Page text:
By Tim Chappell, Lincoln-Mercury Public Affairs

Originally published in the Third Quarter 1994 issue of Continental Comments (Issue # 199).

Ford Motor Company Thinks Global and Acts Local

Detroit, July 29—The business world today finds itself in a global marketplace in which information can travel the globe in a matter of seconds, and the actions of a person in Australia can immediately influence the decisions of a person in Texas.

So how do businesses adapt to these global changes? According to Ed Hagenlocker, newly appointed president of Ford Automotive Operations, “businesses must adapt by thinking global, but acting local.”

For the past year and a half, Ford has had a series of study teams evaluating the operation of the company’s worldwide automotive business as a single profit center using common engineering, design and manufacturing processes. This movement to a global operation, which internally is called “Ford 2000”, will be implemented starting January 1, 1995.”

One of the principal goals of ‘Ford 2000’ is to eliminate duplication of design and engineering efforts and product investments in our operations,” said Hagenlocker. “We also want to become quicker in our response time to customers, our concept-to-market cycle times and in all our decision making processes.”

Initially, “Ford 2000” will merge the company’s American and European operations with the eventual goal of incorporating the company’s Asian, Latin American and Australian operations as well.

The movement to global operations will create five Vehicle Centers that will have cradle to grave responsibility for the design, manufacture and sales of vehicle lines assigned to the centers. Four Vehicle Centers will be located in Dearborn, Michigan and one will be located in Europe.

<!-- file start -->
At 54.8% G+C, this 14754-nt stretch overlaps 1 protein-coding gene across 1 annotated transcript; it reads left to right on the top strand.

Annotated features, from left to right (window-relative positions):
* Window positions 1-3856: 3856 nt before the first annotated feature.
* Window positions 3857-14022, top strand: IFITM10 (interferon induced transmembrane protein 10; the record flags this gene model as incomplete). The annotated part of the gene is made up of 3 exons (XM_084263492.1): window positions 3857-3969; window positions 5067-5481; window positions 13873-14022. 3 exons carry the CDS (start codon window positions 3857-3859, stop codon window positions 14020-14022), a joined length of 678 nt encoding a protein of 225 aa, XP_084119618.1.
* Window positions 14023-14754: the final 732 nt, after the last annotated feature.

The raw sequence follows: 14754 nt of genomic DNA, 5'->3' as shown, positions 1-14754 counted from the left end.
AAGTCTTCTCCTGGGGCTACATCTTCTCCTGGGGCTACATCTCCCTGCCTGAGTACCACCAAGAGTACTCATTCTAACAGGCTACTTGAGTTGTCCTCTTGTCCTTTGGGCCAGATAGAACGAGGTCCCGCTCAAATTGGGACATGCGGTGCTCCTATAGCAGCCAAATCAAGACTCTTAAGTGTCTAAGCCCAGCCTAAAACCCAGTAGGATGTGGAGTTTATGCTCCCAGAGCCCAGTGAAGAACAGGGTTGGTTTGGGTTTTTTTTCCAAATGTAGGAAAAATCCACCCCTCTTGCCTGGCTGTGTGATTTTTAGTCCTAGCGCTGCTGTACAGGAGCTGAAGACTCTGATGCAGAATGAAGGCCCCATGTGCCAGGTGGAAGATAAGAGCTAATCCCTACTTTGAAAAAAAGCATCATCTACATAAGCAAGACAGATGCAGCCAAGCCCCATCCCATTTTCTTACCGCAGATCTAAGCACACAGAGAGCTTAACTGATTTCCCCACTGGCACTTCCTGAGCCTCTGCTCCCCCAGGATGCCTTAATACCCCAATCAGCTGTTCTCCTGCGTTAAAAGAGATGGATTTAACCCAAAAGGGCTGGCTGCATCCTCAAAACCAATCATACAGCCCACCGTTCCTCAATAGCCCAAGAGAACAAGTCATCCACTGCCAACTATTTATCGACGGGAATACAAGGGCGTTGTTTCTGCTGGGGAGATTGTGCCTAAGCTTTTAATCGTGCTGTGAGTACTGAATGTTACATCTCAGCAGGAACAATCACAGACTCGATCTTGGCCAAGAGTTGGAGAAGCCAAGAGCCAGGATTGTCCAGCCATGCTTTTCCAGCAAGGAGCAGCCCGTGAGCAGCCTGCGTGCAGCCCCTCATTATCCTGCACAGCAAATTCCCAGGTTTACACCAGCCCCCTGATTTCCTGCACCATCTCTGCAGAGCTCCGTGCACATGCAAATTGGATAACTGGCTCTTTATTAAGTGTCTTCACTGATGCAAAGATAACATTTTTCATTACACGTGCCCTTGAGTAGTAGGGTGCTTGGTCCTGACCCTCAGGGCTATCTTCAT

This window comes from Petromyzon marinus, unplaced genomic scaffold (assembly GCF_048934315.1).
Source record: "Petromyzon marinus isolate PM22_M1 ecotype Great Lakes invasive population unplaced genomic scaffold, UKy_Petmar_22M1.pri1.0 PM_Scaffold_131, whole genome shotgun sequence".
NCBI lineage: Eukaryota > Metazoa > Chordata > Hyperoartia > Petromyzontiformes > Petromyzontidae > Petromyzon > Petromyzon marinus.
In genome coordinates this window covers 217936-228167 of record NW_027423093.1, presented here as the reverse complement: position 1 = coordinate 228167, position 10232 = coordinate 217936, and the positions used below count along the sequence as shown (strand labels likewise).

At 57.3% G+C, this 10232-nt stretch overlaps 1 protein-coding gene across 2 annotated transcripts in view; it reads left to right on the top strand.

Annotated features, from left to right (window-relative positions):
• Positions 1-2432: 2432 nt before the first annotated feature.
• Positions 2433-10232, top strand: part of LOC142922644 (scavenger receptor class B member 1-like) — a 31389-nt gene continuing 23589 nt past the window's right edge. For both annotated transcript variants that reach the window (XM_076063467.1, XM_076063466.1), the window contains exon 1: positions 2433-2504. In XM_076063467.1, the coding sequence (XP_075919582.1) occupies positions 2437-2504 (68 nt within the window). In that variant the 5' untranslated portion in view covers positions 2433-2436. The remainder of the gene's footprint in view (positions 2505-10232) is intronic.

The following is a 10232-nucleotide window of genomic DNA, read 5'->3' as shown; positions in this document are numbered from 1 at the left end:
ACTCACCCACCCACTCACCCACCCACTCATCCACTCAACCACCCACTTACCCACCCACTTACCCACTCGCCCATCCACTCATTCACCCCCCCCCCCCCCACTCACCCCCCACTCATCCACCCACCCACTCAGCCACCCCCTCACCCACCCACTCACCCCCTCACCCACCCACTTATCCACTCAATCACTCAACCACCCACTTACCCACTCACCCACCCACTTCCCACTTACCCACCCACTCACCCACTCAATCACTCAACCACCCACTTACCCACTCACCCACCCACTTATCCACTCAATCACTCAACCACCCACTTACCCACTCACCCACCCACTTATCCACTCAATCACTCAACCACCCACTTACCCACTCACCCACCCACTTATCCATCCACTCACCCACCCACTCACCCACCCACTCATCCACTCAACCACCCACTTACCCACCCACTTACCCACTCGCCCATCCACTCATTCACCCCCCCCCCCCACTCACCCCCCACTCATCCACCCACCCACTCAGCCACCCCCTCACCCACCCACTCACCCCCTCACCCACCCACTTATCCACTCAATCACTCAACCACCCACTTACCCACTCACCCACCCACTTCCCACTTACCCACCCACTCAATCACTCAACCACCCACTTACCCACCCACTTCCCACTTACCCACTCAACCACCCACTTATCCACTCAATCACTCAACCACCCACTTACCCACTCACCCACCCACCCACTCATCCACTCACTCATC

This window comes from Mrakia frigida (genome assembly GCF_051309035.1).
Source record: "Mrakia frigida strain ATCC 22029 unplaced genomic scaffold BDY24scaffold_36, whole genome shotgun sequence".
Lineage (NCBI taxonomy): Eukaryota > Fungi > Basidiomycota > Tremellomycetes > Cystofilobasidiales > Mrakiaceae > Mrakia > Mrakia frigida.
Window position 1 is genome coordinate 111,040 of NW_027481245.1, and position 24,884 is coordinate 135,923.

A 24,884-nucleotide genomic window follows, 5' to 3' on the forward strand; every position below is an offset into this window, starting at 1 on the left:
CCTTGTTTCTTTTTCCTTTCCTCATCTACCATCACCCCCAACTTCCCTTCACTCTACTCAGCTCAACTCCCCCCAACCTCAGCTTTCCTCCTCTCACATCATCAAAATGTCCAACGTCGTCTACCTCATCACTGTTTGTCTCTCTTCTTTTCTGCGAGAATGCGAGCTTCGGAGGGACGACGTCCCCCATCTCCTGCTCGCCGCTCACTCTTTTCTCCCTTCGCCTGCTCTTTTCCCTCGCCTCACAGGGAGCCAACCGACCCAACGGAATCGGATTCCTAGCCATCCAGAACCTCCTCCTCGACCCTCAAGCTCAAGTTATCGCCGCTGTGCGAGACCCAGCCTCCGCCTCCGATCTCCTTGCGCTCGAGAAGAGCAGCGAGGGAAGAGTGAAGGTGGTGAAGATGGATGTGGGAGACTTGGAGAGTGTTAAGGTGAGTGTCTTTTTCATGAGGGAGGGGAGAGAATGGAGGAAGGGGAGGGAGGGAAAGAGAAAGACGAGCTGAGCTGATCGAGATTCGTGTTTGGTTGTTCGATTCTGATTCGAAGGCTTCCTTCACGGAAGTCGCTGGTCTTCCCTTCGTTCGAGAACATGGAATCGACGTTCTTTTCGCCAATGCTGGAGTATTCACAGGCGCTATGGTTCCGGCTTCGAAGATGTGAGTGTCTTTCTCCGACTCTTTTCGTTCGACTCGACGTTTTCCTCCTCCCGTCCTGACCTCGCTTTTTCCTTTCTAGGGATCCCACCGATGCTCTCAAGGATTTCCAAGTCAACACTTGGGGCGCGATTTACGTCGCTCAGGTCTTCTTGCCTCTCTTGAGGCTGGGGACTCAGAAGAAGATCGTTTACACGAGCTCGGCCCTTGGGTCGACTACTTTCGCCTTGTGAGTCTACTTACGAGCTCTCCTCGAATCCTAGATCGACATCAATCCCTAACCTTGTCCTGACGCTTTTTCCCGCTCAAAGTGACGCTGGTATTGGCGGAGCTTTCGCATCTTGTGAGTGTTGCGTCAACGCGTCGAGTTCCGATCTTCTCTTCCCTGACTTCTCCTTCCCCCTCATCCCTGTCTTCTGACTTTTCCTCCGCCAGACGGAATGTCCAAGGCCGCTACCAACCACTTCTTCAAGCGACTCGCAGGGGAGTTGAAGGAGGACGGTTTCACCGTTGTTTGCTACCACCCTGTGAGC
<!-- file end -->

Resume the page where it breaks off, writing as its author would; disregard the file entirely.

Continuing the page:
The Vehicle Centers located in Dearborn will be responsible for 1) large front wheel drive (FWD) vehicles, 2) rear wheel drive cars, 3) light trucks and 4) commercial trucks. The European Vehicle Center will be responsible for small to medium size FWD vehicles. Through the use of satellites, teleconferencing, computer aided design and computer aided manufacturing and other state of the art technology, any Vehicle Center will be able to share information, design and processes with any other Vehicle Center.

Simply put, “Ford 2000” will ensure that Ford’s worldwide resources and inputs are fully capitalized in the product development process and will build on the lessons learned from the global development of the Mercury Mystique, Ford Contour and the European Ford Mondeo.

Although the structure of Lincoln-Mercury generally will not change as a result of “Ford 2000,” from a customer’s perspective there will be differences. “Ford 2000” will result in faster response times to changes in customers’ preferences and demands as well as the production of more high quality, world-class vehicles—which will be good for the customer, the dealer organization and Lincoln-Mercury.

EDITOR’S NOTE:  For those of you who may not know, Wixom, Michigan has been the Lincoln assembly plant since 1958.


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